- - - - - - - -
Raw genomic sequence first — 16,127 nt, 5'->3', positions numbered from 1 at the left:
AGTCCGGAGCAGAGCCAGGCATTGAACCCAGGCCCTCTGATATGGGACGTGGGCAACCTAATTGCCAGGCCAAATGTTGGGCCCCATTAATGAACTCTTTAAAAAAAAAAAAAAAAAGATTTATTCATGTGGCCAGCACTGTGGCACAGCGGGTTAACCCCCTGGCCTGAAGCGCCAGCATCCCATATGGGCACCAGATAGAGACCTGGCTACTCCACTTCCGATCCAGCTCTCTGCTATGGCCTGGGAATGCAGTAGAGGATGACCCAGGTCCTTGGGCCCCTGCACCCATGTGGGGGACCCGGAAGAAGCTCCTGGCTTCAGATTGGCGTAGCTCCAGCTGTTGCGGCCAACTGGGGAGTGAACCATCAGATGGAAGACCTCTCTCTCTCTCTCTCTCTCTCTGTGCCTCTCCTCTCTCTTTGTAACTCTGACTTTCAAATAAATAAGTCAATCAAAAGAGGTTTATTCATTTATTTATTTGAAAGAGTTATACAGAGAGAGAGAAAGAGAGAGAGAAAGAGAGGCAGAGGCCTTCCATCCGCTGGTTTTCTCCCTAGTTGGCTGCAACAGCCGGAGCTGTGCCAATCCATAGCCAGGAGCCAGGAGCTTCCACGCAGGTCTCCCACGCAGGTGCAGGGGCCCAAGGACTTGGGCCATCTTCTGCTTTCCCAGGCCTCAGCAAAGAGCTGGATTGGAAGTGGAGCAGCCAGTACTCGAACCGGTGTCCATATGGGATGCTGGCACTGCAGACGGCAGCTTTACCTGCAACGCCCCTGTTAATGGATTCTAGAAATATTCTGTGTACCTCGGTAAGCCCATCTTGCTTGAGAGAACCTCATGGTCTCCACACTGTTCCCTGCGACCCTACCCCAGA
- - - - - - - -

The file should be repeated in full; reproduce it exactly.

Raw genomic sequence first — 16,127 nt, 5'->3', positions numbered from 1 at the left:
AGTCCGGAGCAGAGCCAGGCATTGAACCCAGGCCCTCTGATATGGGACGTGGGCAACCTAATTGCCAGGCCAAATGTTGGGCCCCATTAATGAACTCTTTAAAAAAAAAAAAAAAAAGATTTATTCATGTGGCCAGCACTGTGGCACAGCGGGTTAACCCCCTGGCCTGAAGCGCCAGCATCCCATATGGGCACCAGATAGAGACCTGGCTACTCCACTTCCGATCCAGCTCTCTGCTATGGCCTGGGAATGCAGTAGAGGATGACCCAGGTCCTTGGGCCCCTGCACCCATGTGGGGGACCCGGAAGAAGCTCCTGGCTTCAGATTGGCGTAGCTCCAGCTGTTGCGGCCAACTGGGGAGTGAACCATCAGATGGAAGACCTCTCTCTCTCTCTCTCTCTCTCTGTGCCTCTCCTCTCTCTTTGTAACTCTGACTTTCAAATAAATAAGTCAATCAAAAGAGGTTTATTCATTTATTTATTTGAAAGAGTTATACAGAGAGAGAGAAAGAGAGAGAGAAAGAGAGGCAGAGGCCTTCCATCCGCTGGTTTTCTCCCTAGTTGGCTGCAACAGCCGGAGCTGTGCCAATCCATAGCCAGGAGCCAGGAGCTTCCACGCAGGTCTCCCACGCAGGTGCAGGGGCCCAAGGACTTGGGCCATCTTCTGCTTTCCCAGGCCTCAGCAAAGAGCTGGATTGGAAGTGGAGCAGCCAGTACTCGAACCGGTGTCCATATGGGATGCTGGCACTGCAGACGGCAGCTTTACCTGCAACGCCCCTGTTAATGGATTCTAGAAATATTCTGTGTACCTCGGTAAGCCCATCTTGCTTGAGAGAACCTCATGGTCTCCACACTGTTCCCTGCGACCCTACCCCAGA